The Good, the Bad, and the Ugly:

The Power of Printing as it Relates to the Holocaust (1933-1945)

This website was created in partial fulfillment of ILS 518 History of Books and Printing with Dr. Mary Brown at Southern Connecticut State University. The information included is only a brief overview of the power of printing as it relates to the Holocaust.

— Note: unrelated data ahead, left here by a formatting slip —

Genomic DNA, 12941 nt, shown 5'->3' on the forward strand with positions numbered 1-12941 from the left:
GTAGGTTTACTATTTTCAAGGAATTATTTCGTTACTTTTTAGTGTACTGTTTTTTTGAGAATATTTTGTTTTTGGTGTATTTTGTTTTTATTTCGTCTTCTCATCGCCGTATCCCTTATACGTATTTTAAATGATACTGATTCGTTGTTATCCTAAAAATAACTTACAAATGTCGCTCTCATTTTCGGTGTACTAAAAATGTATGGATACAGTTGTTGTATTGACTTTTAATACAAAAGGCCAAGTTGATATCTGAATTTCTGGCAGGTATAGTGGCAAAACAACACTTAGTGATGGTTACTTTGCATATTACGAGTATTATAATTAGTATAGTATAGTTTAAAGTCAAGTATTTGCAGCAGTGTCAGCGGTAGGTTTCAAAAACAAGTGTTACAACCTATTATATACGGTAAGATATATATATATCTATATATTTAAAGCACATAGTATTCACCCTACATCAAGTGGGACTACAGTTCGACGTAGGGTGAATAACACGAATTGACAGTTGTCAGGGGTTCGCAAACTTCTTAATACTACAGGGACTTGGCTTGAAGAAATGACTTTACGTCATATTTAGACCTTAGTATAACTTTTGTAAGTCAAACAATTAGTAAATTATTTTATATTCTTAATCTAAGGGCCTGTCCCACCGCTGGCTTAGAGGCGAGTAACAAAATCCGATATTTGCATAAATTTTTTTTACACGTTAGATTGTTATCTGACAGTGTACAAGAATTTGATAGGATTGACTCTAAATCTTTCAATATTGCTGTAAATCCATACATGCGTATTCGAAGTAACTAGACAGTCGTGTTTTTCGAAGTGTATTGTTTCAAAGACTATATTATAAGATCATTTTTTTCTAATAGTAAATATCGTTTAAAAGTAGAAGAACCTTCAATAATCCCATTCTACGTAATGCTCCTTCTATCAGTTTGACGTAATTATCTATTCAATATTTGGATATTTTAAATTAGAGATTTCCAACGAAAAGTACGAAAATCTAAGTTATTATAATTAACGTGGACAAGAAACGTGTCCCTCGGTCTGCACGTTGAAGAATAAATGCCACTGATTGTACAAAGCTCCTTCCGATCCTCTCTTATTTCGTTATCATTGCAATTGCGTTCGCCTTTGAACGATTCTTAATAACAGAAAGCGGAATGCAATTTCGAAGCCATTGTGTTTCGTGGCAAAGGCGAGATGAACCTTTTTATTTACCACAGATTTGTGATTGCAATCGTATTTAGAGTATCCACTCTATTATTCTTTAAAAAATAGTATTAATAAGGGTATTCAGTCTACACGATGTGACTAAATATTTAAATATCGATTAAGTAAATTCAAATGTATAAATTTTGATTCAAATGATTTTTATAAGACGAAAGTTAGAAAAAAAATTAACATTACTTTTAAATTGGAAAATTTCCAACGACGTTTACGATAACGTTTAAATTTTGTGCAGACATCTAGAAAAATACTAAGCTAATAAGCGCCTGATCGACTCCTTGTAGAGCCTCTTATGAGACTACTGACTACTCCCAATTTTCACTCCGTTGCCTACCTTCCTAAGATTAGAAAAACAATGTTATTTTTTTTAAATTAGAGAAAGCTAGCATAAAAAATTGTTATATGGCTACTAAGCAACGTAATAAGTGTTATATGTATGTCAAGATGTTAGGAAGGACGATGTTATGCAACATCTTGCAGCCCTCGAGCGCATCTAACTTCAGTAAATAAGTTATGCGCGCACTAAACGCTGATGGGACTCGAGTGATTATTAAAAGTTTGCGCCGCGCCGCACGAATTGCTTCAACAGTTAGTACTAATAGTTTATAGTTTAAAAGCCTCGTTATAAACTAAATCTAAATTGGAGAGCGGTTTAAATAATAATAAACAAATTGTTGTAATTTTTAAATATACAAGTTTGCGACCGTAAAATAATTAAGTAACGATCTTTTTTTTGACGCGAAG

Within this website, I examine the print industry under Hitler’s rule, focusing specifically on the closing of libraries, burning of books, and the fate of printing and journalism in the greater Reich. I also examine how the Nazis used posters, cartoons, advertisements, newspapers, maps, and books to promote their anti-Semitic propaganda. I explore how America’s newspapers and magazines reported the atrocities of the Holocaust and the way the American public responded to these reports. I also describe printed forms of resistance in the manner of underground newspapers, booklets, flyers, and pamphlets that were created during the Holocaust by the resisters to the Nazis. Finally, I examine the power of text as it relates to Holocaust denial and Holocaust memoirs. I also demonstrate the response of the publishing industry to the growing number of first-person accounts of the Nazi genocide and the influence printing has had on the study of the Holocaust. From my research, I hope to show that the development of printing can be used for good, bad, and evil. I also hope to prove that printed propaganda is as powerful a weapon as physical force and that printed records of memory and resistance are powerful tools of combating evil.



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